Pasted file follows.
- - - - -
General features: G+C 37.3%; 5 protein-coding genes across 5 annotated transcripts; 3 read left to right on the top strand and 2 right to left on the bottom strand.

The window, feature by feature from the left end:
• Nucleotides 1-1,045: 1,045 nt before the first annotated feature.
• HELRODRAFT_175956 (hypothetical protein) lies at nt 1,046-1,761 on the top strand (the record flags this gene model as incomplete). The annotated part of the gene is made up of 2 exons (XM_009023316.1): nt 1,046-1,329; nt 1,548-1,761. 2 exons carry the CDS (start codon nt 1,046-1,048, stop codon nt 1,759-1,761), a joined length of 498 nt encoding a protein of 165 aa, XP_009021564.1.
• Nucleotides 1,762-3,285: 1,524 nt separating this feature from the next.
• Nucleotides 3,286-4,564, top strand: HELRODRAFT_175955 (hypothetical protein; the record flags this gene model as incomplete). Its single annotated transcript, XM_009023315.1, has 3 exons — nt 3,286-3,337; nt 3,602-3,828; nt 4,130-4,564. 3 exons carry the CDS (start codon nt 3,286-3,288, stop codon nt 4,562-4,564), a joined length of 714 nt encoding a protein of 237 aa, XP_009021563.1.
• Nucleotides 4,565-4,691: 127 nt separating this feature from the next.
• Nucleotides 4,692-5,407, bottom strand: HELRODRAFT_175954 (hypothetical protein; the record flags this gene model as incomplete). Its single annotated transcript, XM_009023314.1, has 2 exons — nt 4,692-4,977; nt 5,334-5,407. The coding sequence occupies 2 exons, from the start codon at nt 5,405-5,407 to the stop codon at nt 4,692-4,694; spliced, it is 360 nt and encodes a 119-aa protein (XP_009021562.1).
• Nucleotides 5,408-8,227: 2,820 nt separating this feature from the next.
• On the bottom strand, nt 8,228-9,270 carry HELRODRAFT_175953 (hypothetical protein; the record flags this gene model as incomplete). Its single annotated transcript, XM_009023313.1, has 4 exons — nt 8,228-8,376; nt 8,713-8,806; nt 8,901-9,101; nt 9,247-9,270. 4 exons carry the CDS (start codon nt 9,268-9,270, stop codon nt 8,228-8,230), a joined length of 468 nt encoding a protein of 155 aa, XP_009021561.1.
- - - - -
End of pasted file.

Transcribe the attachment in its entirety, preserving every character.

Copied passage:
General features: G+C 37.3%; 5 protein-coding genes across 5 annotated transcripts; 3 read left to right on the top strand and 2 right to left on the bottom strand.

The window, feature by feature from the left end:
• Nucleotides 1-1,045: 1,045 nt before the first annotated feature.
• HELRODRAFT_175956 (hypothetical protein) lies at nt 1,046-1,761 on the top strand (the record flags this gene model as incomplete). The annotated part of the gene is made up of 2 exons (XM_009023316.1): nt 1,046-1,329; nt 1,548-1,761. 2 exons carry the CDS (start codon nt 1,046-1,048, stop codon nt 1,759-1,761), a joined length of 498 nt encoding a protein of 165 aa, XP_009021564.1.
• Nucleotides 1,762-3,285: 1,524 nt separating this feature from the next.
• Nucleotides 3,286-4,564, top strand: HELRODRAFT_175955 (hypothetical protein; the record flags this gene model as incomplete). Its single annotated transcript, XM_009023315.1, has 3 exons — nt 3,286-3,337; nt 3,602-3,828; nt 4,130-4,564. 3 exons carry the CDS (start codon nt 3,286-3,288, stop codon nt 4,562-4,564), a joined length of 714 nt encoding a protein of 237 aa, XP_009021563.1.
• Nucleotides 4,565-4,691: 127 nt separating this feature from the next.
• Nucleotides 4,692-5,407, bottom strand: HELRODRAFT_175954 (hypothetical protein; the record flags this gene model as incomplete). Its single annotated transcript, XM_009023314.1, has 2 exons — nt 4,692-4,977; nt 5,334-5,407. The coding sequence occupies 2 exons, from the start codon at nt 5,405-5,407 to the stop codon at nt 4,692-4,694; spliced, it is 360 nt and encodes a 119-aa protein (XP_009021562.1).
• Nucleotides 5,408-8,227: 2,820 nt separating this feature from the next.
• On the bottom strand, nt 8,228-9,270 carry HELRODRAFT_175953 (hypothetical protein; the record flags this gene model as incomplete). Its single annotated transcript, XM_009023313.1, has 4 exons — nt 8,228-8,376; nt 8,713-8,806; nt 8,901-9,101; nt 9,247-9,270. 4 exons carry the CDS (start codon nt 9,268-9,270, stop codon nt 8,228-8,230), a joined length of 468 nt encoding a protein of 155 aa, XP_009021561.1.